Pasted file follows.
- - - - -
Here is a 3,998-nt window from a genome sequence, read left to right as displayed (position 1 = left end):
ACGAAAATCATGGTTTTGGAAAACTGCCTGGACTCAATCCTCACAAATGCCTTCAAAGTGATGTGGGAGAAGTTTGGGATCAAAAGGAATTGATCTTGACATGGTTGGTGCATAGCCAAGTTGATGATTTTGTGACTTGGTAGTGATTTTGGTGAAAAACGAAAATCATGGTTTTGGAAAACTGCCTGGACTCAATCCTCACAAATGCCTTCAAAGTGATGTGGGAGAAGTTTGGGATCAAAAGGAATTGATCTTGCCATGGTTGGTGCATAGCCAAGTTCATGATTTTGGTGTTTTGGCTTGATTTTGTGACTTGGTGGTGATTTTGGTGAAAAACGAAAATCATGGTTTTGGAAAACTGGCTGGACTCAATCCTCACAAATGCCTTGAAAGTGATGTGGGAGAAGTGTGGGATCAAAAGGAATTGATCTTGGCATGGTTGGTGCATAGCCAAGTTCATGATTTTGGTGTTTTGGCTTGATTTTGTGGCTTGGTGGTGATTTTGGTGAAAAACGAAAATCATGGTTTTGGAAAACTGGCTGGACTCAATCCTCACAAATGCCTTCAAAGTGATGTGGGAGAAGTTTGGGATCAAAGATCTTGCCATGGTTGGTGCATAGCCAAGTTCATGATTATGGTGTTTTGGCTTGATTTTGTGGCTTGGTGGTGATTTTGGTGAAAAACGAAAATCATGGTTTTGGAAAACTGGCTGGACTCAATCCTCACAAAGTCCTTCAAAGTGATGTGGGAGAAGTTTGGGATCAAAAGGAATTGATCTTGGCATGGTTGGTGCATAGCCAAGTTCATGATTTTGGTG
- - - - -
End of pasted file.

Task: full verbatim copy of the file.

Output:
Here is a 3,998-nt window from a genome sequence, read left to right as displayed (position 1 = left end):
ACGAAAATCATGGTTTTGGAAAACTGCCTGGACTCAATCCTCACAAATGCCTTCAAAGTGATGTGGGAGAAGTTTGGGATCAAAAGGAATTGATCTTGACATGGTTGGTGCATAGCCAAGTTGATGATTTTGTGACTTGGTAGTGATTTTGGTGAAAAACGAAAATCATGGTTTTGGAAAACTGCCTGGACTCAATCCTCACAAATGCCTTCAAAGTGATGTGGGAGAAGTTTGGGATCAAAAGGAATTGATCTTGCCATGGTTGGTGCATAGCCAAGTTCATGATTTTGGTGTTTTGGCTTGATTTTGTGACTTGGTGGTGATTTTGGTGAAAAACGAAAATCATGGTTTTGGAAAACTGGCTGGACTCAATCCTCACAAATGCCTTGAAAGTGATGTGGGAGAAGTGTGGGATCAAAAGGAATTGATCTTGGCATGGTTGGTGCATAGCCAAGTTCATGATTTTGGTGTTTTGGCTTGATTTTGTGGCTTGGTGGTGATTTTGGTGAAAAACGAAAATCATGGTTTTGGAAAACTGGCTGGACTCAATCCTCACAAATGCCTTCAAAGTGATGTGGGAGAAGTTTGGGATCAAAGATCTTGCCATGGTTGGTGCATAGCCAAGTTCATGATTATGGTGTTTTGGCTTGATTTTGTGGCTTGGTGGTGATTTTGGTGAAAAACGAAAATCATGGTTTTGGAAAACTGGCTGGACTCAATCCTCACAAAGTCCTTCAAAGTGATGTGGGAGAAGTTTGGGATCAAAAGGAATTGATCTTGGCATGGTTGGTGCATAGCCAAGTTCATGATTTTGGTG